It's Okay Not to Be Okay


It's Okay Not to Be Okay

Lawyers are experiencing mental illness at unsettling levels, and yet many of us are reluctant to seek help. According to the National Study on Wellness in the Legal Profession, 46.8% of legal professionals surveyed felt the need to seek professional help for mental health problems but did not.

The study documented several barriers to seeking help.

  • 55.8% of participants told themselves their symptoms were temporary and would pass;
  • 37.6% didn’t have the energy to engage in such a process;
  • 26.3% lacked the time;
  • 13.6% were ashamed to seek help and
  • 9.2% were afraid that people around them would find out.
  • The study’s findings mirror my own experience.

In my last BarTalk column, I wrote that I’d been dealing with some degree of undiagnosed depression since my university days, and that my mental health deteriorated during my articles. For months I had considered contacting Derek LaCroix, KC at the Lawyers Assistance Program, but I couldn’t bring myself to do it.

There were several reasons why I was so reluctant to seek help. I grew up in a cultural environment where feelings were rarely discussed. I viewed my mental illness as weakness — something that could be overcome if I just worked harder. I felt like I was too busy with work to take the time to seek treatment. Being a closeted 2SLGBTQ+ person also made things more complicated, as I had become extremely private and was unwilling to talk to anyone about my personal life. My greatest fear, however, was that my career would be negatively impacted if people knew what I was dealing with.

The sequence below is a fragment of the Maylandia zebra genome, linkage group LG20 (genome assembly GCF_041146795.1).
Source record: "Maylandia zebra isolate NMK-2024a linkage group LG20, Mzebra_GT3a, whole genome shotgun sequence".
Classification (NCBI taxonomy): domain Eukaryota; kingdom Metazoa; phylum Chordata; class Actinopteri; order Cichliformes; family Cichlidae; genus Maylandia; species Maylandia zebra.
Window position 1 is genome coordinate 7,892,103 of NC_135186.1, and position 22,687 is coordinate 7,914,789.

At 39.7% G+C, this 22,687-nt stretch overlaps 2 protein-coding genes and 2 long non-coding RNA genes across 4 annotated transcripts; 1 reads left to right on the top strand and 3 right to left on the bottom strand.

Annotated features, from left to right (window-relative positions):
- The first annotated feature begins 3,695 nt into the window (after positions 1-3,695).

And so, like many other lawyers experiencing mental illness, I suffered in silence.

Fortunately, I did eventually contact Derek. I’m not sure what the exact catalyst was, but I remember realizing and accepting that the problem had become too big for me to solve on my own and without help it was only going to get worse. It took many difficult steps to get to that point. However, the next step — following the advice of professionals to take a medical leave — was by far the most challenging. It was the hardest decision of my life, as I thought it would end my legal career.

Fast forward to today. The hardest decision of my life ended up being the best decision of my life. My leave lasted 3.5 months. It gave me the time and space to focus 100% of my energy on getting well. I’ll write more about what I did during my leave and after in a future column, but suffice it to say, taking a leave was the most critically important step in my journey to wellness.

We need to talk about these things. Don’t get me wrong — we’ve come a long way in raising awareness of mental illness and reducing stigma. When I was going to law school and articling, there was almost no discussion about mental illness. That’s not the case today. Nevertheless, we must grow this discussion. Lawyers, particularly early career lawyers, need to hear from senior lawyers who have experienced mental illness. They need to know it’s okay not to be okay; that experiencing mental illness does not mean they are not cut out for this profession. And they need to know that they are not alone.

Sharing experiences is important. It helps us relate to one another and gives us all permission to be vulnerable. But we cannot stop there. We must also take action. CBABC has created a Mental Wellness Task Force. This committee will review recommendations made by the national study, engage with members of the profession, and identify what CBABC should introduce to support and advocate for members’ mental health. As co-chair of this committee, I welcome your thoughts and feedback.